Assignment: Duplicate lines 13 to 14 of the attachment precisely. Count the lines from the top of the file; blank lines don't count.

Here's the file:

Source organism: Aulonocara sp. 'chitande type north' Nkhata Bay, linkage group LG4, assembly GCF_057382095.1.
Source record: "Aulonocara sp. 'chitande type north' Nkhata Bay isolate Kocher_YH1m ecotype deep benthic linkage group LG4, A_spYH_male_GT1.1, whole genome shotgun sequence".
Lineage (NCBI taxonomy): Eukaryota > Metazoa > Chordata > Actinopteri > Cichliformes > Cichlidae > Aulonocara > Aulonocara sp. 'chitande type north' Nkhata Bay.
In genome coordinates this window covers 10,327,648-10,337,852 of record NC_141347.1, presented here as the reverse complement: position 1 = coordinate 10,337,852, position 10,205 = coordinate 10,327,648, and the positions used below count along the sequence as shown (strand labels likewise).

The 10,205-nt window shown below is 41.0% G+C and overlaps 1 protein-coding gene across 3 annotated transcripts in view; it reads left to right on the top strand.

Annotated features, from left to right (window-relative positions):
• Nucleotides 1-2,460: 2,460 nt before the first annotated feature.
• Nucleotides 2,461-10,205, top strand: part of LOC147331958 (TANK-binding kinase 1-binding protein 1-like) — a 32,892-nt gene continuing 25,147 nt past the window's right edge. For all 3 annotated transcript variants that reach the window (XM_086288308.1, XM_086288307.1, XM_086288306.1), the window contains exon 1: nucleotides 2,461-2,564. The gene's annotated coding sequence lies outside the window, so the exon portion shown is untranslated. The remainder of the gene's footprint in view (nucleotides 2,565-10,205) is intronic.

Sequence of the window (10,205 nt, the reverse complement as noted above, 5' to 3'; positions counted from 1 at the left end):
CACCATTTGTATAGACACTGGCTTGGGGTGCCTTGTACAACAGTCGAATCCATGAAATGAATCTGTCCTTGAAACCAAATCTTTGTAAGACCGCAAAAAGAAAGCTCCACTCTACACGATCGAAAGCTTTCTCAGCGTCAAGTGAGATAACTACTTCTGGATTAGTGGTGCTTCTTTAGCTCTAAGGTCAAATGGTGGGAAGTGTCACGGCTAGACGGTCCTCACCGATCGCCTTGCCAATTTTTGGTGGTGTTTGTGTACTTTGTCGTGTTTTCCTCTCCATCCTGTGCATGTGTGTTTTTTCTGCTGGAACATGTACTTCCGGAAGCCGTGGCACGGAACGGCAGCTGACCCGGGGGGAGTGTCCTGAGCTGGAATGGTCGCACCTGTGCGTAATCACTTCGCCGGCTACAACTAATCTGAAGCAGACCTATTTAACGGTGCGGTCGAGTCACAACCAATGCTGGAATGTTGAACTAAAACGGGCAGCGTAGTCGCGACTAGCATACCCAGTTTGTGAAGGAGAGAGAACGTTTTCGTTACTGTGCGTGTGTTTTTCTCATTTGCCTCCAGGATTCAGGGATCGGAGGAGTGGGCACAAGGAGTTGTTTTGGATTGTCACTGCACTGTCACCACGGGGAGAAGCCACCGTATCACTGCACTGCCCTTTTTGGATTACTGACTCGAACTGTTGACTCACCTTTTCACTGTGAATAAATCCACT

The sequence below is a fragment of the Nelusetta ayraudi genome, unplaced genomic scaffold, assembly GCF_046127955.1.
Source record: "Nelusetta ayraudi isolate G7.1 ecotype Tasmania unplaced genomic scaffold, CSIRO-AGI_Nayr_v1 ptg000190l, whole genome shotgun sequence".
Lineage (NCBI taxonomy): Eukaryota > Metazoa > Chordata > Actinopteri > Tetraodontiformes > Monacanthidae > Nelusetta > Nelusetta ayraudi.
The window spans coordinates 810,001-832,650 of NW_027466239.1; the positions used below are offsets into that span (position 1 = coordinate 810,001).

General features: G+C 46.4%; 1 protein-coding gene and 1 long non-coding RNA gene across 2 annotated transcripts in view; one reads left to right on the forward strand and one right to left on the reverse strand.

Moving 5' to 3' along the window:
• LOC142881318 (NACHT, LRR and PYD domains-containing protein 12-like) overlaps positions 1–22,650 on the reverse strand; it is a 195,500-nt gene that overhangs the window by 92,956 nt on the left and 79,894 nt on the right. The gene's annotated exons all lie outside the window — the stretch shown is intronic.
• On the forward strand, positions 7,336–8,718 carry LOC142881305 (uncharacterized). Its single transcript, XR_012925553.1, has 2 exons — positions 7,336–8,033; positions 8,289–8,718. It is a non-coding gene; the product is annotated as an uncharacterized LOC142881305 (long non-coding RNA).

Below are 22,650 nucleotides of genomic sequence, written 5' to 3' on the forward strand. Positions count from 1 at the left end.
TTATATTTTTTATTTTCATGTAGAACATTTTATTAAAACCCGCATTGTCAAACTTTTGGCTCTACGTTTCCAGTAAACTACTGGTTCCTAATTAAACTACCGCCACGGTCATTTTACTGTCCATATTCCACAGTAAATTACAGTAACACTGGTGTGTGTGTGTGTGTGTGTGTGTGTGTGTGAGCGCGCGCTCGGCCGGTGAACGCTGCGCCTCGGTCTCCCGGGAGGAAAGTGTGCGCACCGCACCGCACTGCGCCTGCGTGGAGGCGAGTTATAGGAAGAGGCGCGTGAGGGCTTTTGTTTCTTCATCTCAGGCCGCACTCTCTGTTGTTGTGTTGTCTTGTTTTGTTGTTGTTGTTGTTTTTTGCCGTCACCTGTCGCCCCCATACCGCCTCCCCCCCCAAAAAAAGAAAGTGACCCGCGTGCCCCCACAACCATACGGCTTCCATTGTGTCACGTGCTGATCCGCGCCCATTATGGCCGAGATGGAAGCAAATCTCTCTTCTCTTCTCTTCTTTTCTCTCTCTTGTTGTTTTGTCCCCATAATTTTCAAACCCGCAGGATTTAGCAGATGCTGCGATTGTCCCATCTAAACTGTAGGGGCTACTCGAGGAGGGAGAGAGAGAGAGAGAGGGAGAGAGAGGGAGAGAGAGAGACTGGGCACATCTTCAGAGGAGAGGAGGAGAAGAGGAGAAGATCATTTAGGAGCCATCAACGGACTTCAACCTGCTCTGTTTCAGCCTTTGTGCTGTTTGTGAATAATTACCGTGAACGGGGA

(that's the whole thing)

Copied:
Lineage (NCBI taxonomy): Eukaryota > Metazoa > Chordata > Actinopteri > Tetraodontiformes > Monacanthidae > Nelusetta > Nelusetta ayraudi.
The window spans coordinates 810,001-832,650 of NW_027466239.1; the positions used below are offsets into that span (position 1 = coordinate 810,001).